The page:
Could it have been the early start to him having a sore back?

    We always knew he has mild arthuritis in his hips but have had him on suppliments to help him with the pain, could this have started it all??

    He used to be fine, walk trot and canter. The tantrums first started with him not wanting to go past the gate to the property where he was on spell at. It then started happening when passing the ponies (one of his fears) on our trail ride, so we took a different route and he then started it when we go past a paddock with a couple of yearlings in it.
  10. NaeNae87

    NaeNae87 Well-known Member

    How long ago was the saddle fitted?

    Have you had anyone out to do any body work on him, eg Bowen, equissage, sports massage, chiro?

    When were his teeth done?

    If all those are fine, and it is not pain related then it sounds like he could be acting like a brat and has been allowed to learn that rearing is an acceptable evasion that will get him out of doing what you want him to do. If you are not experienced enough, I would suggest an instructor/trainer (etc) to come out and work with the pair of you.
  11. Pugsworth

    Pugsworth Well-known Member

    If he wants to back up.Back him up all the way home.
  12. amber sunday

    amber sunday Well-known Member

    I had this problem for the first few years I had my horse, he hated going out on trails on his own, always fine wit another horse though.
    If he wants to go backwards away from home, let him go as far as he wants, when he stops (calmly) ask for another 3-4 steps, pat him, turn around and ask for forward as quietly as you would asking for him to walk when you first get on, the bigger deal you make out of it, the more he will do it.
    If he wants to go towards home, one rein stop ASAP, (as pulling on their mouth when theyre already going backwards only leaves one option..up!) let him calm down and ask for forward again.
    I found that backing up towards home lead to a great deal more rearing and spinning and general tantrum chucking than away from, when he'd get past whatever he didn't want to go past (or possibly purely forget that it was his idea in the first place...bright spark :lol: )
    Purely what I found worked for me, and my pony is a bit..special :eek: but he either grew out of it or learnt it wasn't getting him anywhere. Obviously this is after ensuring he's not in pain :)
  13. sunline

    sunline Well-known Member

    bit hard to "diagnose" a horse, just from a few paragraphs you've written.

    However if you've said that your sister is happy for him to be a paddock ornament, then let him be one.

    To me he just sounds arthiritic, sore and tired of it all.

    If you're sister isnt serious about riding, leave him be to live out his life happy in the paddock.
  14. monomeeth

    monomeeth Well-known Member

    You've said you know he has arthritic hips. That's your problem right there. No need to look further. They've progressed and are now worse, as is the usual thing with arthritis. Maye it's in his backbone now too. He was a good boy, but now he is not a good boy, and that's because it hurts him too much now to be ridden and he's trying to tell you so the only way he knows how.

    Give him his supplements to help him be paddock sound, give him a warm winter rug to keep his back and hips from seizing up on cold mornings, and let him be a pasture puff if your sister is happy with that. You'll have to keep an eye on him and make sure he is still ok even for that. One day he won't be.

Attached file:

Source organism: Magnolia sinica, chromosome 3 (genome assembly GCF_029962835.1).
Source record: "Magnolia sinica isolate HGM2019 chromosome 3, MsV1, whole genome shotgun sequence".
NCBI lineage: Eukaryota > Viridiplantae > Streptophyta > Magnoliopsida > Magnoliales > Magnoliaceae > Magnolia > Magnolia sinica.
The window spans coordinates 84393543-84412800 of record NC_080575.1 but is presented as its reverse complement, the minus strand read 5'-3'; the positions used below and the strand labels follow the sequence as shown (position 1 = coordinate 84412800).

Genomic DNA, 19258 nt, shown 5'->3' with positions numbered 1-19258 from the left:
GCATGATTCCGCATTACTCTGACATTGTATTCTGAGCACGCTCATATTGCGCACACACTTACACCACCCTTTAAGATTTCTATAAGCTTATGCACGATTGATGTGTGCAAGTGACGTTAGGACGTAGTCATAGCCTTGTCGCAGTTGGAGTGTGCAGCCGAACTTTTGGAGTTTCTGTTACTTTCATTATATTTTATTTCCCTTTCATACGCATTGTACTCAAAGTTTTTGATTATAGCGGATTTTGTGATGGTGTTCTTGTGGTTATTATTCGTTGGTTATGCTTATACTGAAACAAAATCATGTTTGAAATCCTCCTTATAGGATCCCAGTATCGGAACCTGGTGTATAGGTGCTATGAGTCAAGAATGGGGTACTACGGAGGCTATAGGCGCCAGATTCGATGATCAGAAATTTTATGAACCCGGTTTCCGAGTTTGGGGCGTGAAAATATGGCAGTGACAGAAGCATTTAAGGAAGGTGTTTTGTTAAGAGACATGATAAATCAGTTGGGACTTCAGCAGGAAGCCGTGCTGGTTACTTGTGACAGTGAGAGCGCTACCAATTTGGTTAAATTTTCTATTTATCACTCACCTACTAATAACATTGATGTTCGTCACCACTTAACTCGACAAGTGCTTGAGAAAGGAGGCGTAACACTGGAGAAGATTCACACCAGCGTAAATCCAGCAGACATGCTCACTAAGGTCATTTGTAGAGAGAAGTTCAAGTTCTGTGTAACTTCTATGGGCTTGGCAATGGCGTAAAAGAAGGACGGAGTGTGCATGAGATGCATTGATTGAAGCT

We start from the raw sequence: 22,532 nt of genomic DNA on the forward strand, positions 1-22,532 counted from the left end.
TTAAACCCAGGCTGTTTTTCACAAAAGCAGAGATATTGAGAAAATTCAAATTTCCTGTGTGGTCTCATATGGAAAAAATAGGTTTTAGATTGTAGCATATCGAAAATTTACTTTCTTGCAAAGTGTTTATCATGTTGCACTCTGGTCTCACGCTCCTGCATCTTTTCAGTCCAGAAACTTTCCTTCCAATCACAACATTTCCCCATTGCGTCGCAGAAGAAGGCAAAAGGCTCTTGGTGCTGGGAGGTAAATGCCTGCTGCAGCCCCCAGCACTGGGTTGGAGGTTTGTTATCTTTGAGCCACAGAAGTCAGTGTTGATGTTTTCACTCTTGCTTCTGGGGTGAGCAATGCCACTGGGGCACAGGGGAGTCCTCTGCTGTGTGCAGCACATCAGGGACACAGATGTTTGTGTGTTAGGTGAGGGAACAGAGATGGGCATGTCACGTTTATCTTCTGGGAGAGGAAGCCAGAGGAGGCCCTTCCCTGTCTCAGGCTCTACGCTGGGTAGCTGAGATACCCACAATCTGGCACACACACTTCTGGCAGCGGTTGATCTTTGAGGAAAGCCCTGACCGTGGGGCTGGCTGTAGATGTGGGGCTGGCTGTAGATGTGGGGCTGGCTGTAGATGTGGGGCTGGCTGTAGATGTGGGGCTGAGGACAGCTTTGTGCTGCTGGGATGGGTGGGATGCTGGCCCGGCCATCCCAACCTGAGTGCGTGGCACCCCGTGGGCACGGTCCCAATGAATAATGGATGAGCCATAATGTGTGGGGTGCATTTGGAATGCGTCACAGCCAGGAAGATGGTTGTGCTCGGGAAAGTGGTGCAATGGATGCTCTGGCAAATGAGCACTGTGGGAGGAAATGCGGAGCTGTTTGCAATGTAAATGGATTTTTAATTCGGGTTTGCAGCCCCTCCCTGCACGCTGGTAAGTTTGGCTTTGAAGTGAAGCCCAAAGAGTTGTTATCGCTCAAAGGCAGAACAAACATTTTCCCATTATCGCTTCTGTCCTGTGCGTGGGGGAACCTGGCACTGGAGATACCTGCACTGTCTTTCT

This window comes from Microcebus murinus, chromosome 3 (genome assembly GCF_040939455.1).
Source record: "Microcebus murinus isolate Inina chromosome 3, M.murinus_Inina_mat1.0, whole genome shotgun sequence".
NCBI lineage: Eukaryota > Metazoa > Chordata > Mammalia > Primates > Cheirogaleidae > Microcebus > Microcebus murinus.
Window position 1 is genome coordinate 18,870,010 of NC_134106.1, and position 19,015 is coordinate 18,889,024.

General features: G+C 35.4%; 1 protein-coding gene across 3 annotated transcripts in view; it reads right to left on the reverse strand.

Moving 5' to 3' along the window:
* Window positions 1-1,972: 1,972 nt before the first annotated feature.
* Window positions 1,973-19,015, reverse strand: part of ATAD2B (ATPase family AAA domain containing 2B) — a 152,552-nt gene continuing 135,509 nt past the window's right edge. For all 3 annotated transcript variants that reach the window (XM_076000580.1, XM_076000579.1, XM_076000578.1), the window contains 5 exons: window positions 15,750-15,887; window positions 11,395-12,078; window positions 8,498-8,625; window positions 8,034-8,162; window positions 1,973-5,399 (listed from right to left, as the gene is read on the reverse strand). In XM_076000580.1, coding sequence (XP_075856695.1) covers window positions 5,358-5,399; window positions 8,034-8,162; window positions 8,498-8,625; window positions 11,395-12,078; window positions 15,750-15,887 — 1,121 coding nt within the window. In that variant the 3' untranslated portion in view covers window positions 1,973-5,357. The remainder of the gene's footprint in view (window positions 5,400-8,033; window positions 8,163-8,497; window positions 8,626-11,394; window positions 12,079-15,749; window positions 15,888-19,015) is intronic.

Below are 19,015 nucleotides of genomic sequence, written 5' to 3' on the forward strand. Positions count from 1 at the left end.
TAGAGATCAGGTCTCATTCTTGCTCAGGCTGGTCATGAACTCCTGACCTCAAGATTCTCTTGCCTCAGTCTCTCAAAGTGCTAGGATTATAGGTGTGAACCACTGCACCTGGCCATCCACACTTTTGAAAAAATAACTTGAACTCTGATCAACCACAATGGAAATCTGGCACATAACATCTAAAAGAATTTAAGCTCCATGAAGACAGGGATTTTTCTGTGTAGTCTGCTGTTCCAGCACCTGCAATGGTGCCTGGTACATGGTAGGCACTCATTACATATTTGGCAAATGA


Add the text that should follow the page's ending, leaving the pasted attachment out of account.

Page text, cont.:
15. Go the Distance

    Go the Distance Well-known Member

    Get him vet checked. If the vet clears him then sort him out with training.

    I recently had one of my mares who was throwing spectacular tantrums vet checked including bloods. She got the all clear and now 'madam' is in boot camp and doing well.

    Good luck with your horse and stay safe.
  16. old_mate

    old_mate Well-known Member

    My horse tried the backing up gig, after ruling out pain I started to use a crop on his butt when he backed up. Then he decided to pig root, he got another smart crack on the butt, had a go at getting his head down for a buck got another crack with the crop and then gave up.:D
  17. Indigo King

    Indigo King New Member

    I have a mare who was a bit like this, although not as severe.

    The horse has no confidence and taking to him with a forcefull, hitting etc manner is only going to make things worse. You need to build his confidence by being firm with him if he is mis behaving but you have to do it with feeling so that he knows he is not allowed to do it but also so that you don't spark something else to happen for example rearing.

    And when he is good and does give and respect you, you need to give, pat, praise him. If he is getting upset with something you are doing take a break, have a breath, give him a pat, let him relax and try again slowly. This is so much more important than pressing the issue and getting each other more tense.
  18. Indigo King

    Indigo King New Member

    Or yes, he is in extreme pain! As Monomeeth has said.
  19. old_mate

    old_mate Well-known Member

    It is a horse not a child, a crack on the butt with a crop is nothing compared to what one horse will do to another. Sometimes a crack on the butt in the right moment can nip a lot of problems in the bud.
    If you have ruled out pain that is.
    My horse was not backing up because he was scared he was backing up as an attempt to get out of work.
    I don't even normally carry a crop but I will use one when needed.
  20. old_mate

    old_mate Well-known Member

    As for taking a break when the horse starts getting upset ONLY after you have gotten to do something that you want it to do. Otherwise all you are teaching is
    that they can get out of work by having a tanty.